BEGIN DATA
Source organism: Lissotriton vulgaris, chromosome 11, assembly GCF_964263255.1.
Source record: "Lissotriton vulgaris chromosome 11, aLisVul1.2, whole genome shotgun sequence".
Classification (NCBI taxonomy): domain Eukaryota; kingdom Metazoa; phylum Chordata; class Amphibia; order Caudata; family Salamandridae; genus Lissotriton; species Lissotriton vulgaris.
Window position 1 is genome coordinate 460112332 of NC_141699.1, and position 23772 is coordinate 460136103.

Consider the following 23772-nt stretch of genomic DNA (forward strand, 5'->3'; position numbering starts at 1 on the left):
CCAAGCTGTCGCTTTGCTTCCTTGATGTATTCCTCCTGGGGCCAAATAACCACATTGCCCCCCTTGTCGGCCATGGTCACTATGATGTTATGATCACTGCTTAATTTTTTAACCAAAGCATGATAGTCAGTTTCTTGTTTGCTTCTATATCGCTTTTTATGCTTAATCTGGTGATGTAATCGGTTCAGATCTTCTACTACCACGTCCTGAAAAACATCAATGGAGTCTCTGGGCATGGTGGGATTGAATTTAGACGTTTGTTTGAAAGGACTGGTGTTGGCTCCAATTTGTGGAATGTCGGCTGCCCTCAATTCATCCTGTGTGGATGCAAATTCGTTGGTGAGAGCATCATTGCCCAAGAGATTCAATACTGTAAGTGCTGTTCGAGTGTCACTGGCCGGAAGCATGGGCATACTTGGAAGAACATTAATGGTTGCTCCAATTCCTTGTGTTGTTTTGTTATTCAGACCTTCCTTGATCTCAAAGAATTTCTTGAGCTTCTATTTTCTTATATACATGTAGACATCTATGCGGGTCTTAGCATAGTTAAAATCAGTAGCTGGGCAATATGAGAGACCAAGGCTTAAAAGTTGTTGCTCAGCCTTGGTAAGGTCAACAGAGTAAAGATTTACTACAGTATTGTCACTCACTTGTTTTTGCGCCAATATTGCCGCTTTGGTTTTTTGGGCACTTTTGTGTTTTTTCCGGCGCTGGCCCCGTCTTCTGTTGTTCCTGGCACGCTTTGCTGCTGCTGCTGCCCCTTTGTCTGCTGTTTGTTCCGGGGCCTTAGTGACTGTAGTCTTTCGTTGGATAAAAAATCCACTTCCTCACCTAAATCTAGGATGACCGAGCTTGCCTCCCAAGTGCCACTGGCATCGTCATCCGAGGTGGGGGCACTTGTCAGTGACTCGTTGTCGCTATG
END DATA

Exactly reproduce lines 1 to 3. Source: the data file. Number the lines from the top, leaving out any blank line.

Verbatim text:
Source organism: Lissotriton vulgaris, chromosome 11, assembly GCF_964263255.1.
Source record: "Lissotriton vulgaris chromosome 11, aLisVul1.2, whole genome shotgun sequence".
Classification (NCBI taxonomy): domain Eukaryota; kingdom Metazoa; phylum Chordata; class Amphibia; order Caudata; family Salamandridae; genus Lissotriton; species Lissotriton vulgaris.